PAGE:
Years of campaigning also taught hard truths of political action and maneuver. Leaders learned the hard way how far they could trust politicians and how they could use them. Eventually they discovered how they might sometimes play the US attorney general against the federal courts, the White House against Congress, Congress against the White House, and the electorate against them both. Marches and protests and jailings and threats of worse were sometimes coordinated and timed with congressional committee hearings and House and Senate votes on civil liberties, voting rights, and housing bills. Northern voters, sympathizers, and donors were the hope of the movement, and they had to be kept informed, sympathetic, and generous with their money. Mass movements are expensive.

Told through Martin King’s biography, as Garrow’s account mainly is, the story is one of human capacities strained beyond all reasonable limits. It is well that the protagonist acted out his part in the drama while he was still in his twenties and thirties. Back and forth across the South, across the country, across the Atlantic; back and forth between Atlanta, Chicago, Washington, California. In and out of jail. East Coast speech at noon, West Coast speech in evening. A speech to fifteen thousand in Philadelphia, and three more speeches in Newark and New York on a Sunday, two in St. Louis on Monday. Later on, twenty speeches in forty-eight hours. In and out of taxis, planes, hotels, sometimes two hours sleep, sometimes none at all. It was a pace that made the schedule of the average politician’s election campaign seem leisurely by comparison, and King’s campaign was not one of weeks or months, but on and on, year after year without significant interruption.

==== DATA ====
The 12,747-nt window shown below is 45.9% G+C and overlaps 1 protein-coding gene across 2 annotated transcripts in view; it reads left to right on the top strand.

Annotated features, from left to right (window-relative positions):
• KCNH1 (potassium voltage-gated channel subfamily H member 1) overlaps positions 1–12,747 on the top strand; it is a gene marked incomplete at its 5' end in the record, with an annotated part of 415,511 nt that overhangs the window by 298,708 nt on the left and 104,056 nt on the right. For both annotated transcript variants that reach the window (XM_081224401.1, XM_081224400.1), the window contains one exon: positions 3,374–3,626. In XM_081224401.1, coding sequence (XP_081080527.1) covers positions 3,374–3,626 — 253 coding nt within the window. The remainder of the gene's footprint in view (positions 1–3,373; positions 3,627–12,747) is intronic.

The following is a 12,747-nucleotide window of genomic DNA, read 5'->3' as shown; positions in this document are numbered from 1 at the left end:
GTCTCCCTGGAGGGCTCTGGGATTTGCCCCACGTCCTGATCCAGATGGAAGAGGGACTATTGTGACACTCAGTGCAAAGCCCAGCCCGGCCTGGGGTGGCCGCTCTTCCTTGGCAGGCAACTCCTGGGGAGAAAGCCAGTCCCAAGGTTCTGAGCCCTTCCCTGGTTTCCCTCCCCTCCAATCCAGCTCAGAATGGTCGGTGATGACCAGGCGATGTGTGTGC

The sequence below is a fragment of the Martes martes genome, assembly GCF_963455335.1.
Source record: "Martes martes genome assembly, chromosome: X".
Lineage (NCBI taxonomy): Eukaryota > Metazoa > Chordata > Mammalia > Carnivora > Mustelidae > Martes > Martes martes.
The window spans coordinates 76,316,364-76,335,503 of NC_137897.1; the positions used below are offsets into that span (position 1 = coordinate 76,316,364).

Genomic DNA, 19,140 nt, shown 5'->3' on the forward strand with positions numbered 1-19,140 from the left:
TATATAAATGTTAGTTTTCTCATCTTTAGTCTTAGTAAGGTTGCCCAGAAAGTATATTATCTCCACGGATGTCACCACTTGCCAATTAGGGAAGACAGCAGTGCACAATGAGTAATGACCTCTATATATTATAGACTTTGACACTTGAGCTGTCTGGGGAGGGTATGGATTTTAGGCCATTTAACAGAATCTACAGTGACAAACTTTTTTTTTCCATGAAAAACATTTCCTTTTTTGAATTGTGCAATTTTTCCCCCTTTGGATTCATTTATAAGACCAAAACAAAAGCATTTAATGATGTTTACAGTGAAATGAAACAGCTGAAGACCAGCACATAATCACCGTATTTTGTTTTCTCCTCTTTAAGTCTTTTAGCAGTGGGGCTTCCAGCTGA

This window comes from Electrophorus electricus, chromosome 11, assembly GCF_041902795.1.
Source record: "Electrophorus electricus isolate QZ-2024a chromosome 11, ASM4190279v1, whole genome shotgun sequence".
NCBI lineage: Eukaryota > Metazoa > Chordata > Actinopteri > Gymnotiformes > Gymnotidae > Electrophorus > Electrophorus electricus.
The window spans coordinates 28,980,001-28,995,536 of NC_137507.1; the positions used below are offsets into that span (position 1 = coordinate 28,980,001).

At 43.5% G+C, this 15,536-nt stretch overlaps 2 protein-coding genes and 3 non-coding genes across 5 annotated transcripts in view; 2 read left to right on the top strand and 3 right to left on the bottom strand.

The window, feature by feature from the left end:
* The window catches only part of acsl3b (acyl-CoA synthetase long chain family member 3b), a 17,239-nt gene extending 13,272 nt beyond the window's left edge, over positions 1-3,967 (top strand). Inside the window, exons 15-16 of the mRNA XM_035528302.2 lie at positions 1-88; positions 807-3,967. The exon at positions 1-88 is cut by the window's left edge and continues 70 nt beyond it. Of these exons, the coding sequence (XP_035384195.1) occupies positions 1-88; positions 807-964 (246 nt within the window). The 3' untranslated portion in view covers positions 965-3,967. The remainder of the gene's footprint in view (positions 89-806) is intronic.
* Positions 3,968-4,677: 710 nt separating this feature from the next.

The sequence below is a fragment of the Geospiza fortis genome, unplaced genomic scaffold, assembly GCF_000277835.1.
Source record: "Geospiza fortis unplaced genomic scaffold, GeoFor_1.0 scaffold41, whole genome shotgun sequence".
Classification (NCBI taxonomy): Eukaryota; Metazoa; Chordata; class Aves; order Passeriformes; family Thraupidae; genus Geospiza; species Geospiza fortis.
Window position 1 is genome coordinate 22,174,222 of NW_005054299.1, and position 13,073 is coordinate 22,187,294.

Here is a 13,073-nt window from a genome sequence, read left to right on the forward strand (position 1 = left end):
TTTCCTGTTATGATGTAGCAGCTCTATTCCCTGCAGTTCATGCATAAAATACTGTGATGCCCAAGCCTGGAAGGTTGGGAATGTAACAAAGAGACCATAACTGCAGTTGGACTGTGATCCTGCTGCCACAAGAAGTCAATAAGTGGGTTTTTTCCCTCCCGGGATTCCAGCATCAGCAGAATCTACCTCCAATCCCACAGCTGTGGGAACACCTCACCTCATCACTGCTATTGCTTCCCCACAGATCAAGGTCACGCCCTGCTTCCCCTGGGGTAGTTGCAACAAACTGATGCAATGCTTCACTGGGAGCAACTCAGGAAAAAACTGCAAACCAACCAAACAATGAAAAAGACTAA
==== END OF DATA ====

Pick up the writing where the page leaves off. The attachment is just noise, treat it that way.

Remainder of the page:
While Martin King was best known as an orator, and one of demonstrated effectiveness and international fame, his closest associates valued more his skills in conference and council, his instinct for the timely decision, and his gift for reconciling the apparently irreconcilable among allies and their conflicting principles, especially between his own unwavering commitment to nonviolence and tendencies in the opposite direction among his supporters. He worked under handicaps and vulnerabilities, knowing he had enemies who were dangerously well informed of his personal weaknesses.

Even his enemies had to acknowledge the physical courage he repeatedly and persistently revealed in the face of violent attacks. He was stabbed almost fatally by a mad woman and repeatedly assaulted by fanatics, once on a stage during a speech, once on a plane, once on a train, and in the streets twice he was struck in the head by rocks, not to mention tear gas and physical abuse by police, and the bombing and gunfire attacks on his home by unknown people. He repeatedly and publicly predicted his own assassination.

  1. 1

    David J. Garrow, The Montgomery Bus Boycott and the Women Who Started It: The Memoir of Jo Ann Gibson Robinson (The University of Tennessee Press, 1986).